Born into a family of chefs in Madrid (his father José Luis is a cook at an elementary school, and his older brother Raoul owns a tapas restaurant), Barroso began cooking professionally at age 16, staging at top restaurants in Cádiz, London and Madrid, including a stint with Spanish chef Alberto Chicote at Nodo. At 23, he landed a dream job at El Bulli, the Michelin three-star restaurant whose elaborate 35-course molecular tasting menus made it one of the top-rated restaurants in the world until it closed in 2011. It “was definitely a special experience,” he says of his time there. “[It] was only open for a six-month season, so you went there to work and to learn as much as possible.”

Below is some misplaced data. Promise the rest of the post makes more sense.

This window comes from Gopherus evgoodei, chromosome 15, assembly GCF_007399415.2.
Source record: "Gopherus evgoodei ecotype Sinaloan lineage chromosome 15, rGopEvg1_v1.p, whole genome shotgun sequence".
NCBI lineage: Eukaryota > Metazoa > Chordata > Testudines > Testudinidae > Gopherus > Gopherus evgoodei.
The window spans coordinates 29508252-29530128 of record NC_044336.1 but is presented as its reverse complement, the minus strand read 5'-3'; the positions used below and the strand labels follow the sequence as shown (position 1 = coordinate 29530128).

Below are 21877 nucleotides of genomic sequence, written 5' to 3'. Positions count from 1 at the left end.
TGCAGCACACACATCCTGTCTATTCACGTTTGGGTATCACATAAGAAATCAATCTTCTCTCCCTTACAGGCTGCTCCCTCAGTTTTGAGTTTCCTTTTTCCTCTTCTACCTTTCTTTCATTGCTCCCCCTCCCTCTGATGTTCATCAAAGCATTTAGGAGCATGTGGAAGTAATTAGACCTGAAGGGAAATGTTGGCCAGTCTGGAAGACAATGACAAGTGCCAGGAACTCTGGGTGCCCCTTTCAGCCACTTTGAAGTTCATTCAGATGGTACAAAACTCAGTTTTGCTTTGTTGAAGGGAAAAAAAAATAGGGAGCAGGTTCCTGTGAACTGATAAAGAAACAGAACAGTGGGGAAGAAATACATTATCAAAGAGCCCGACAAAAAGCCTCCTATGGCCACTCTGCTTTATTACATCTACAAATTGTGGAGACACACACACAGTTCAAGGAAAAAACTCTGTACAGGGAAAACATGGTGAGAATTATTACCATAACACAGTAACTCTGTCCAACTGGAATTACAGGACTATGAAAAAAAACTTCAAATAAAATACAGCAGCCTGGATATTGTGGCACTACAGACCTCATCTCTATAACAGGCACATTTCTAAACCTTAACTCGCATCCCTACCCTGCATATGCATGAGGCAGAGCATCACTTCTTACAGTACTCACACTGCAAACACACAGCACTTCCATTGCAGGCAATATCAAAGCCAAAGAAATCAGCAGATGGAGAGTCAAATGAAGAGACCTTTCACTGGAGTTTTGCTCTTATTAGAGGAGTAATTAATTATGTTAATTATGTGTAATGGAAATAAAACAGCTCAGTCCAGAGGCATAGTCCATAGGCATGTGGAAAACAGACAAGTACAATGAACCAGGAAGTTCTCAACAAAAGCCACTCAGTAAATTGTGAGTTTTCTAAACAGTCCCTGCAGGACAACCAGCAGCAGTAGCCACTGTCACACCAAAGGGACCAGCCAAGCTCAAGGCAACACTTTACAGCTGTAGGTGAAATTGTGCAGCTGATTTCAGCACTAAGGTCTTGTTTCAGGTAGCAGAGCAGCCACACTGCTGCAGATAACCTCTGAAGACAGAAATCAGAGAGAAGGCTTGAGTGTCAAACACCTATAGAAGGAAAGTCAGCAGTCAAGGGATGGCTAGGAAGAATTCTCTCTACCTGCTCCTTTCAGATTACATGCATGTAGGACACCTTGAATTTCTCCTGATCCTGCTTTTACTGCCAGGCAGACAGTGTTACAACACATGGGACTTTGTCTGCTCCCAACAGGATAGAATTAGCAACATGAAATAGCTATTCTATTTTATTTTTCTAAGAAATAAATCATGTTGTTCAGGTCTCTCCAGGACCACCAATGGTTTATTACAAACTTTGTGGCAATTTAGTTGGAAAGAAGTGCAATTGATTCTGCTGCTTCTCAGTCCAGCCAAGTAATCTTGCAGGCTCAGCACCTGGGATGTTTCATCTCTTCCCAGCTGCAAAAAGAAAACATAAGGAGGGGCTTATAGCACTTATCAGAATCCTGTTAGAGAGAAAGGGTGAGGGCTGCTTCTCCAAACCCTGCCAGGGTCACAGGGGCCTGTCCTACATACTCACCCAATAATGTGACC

“Sergio was one of the most professional persons that I trained,” says Mateu Casañas, a former chef de cuisine at El Bulli (now with El Bulli Foundation). “In maybe two or three weeks, he understood perfectly how Ferran [Adrià] works with the food, the dishes, the techniques and the concepts.”
Between seasons, Barroso worked for acclaimed chef Denis Martin at his Michelin-starred restaurant in Vevey, Switzerland. “Sergio is a very creative person and an excellent chef,” Martin says. “He loves playing with tradition and giving it a different meaning.” Barroso later worked at the five-star Monte-Carlo Beach hotel in Monaco before deciding to make the move to Chile.
Joannon and Juillerat received over 200 CVs for the Alegre position, many from Michelin-starred chefs, but Barroso’s stood out. “Sergio has great experience and has trained in some of the best spots,” says Juillerat. “As soon as we met him, we knew he was the one.” He adds, “He’s raised the restaurant to a level that we could have never even imagined.”